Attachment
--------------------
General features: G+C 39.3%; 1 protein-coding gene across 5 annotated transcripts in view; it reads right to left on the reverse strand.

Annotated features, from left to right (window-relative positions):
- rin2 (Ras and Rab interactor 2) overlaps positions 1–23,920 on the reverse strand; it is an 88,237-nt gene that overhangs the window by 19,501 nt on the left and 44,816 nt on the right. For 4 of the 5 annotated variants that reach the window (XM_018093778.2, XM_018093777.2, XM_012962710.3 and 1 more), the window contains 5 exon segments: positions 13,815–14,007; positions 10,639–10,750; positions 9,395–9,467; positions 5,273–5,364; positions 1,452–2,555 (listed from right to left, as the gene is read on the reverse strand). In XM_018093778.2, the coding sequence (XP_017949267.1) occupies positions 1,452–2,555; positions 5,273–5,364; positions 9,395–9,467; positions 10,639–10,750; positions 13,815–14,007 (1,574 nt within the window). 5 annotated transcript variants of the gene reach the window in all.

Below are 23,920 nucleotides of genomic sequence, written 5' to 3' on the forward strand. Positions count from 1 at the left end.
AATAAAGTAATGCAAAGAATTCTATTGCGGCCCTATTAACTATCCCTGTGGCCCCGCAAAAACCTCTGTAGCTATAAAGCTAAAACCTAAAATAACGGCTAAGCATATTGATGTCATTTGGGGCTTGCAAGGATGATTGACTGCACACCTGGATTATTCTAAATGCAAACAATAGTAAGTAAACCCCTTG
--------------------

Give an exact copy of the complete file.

General features: G+C 39.3%; 1 protein-coding gene across 5 annotated transcripts in view; it reads right to left on the reverse strand.

Annotated features, from left to right (window-relative positions):
- rin2 (Ras and Rab interactor 2) overlaps positions 1–23,920 on the reverse strand; it is an 88,237-nt gene that overhangs the window by 19,501 nt on the left and 44,816 nt on the right. For 4 of the 5 annotated variants that reach the window (XM_018093778.2, XM_018093777.2, XM_012962710.3 and 1 more), the window contains 5 exon segments: positions 13,815–14,007; positions 10,639–10,750; positions 9,395–9,467; positions 5,273–5,364; positions 1,452–2,555 (listed from right to left, as the gene is read on the reverse strand). In XM_018093778.2, the coding sequence (XP_017949267.1) occupies positions 1,452–2,555; positions 5,273–5,364; positions 9,395–9,467; positions 10,639–10,750; positions 13,815–14,007 (1,574 nt within the window). 5 annotated transcript variants of the gene reach the window in all.

Below are 23,920 nucleotides of genomic sequence, written 5' to 3' on the forward strand. Positions count from 1 at the left end.
AATAAAGTAATGCAAAGAATTCTATTGCGGCCCTATTAACTATCCCTGTGGCCCCGCAAAAACCTCTGTAGCTATAAAGCTAAAACCTAAAATAACGGCTAAGCATATTGATGTCATTTGGGGCTTGCAAGGATGATTGACTGCACACCTGGATTATTCTAAATGCAAACAATAGTAAGTAAACCCCTTG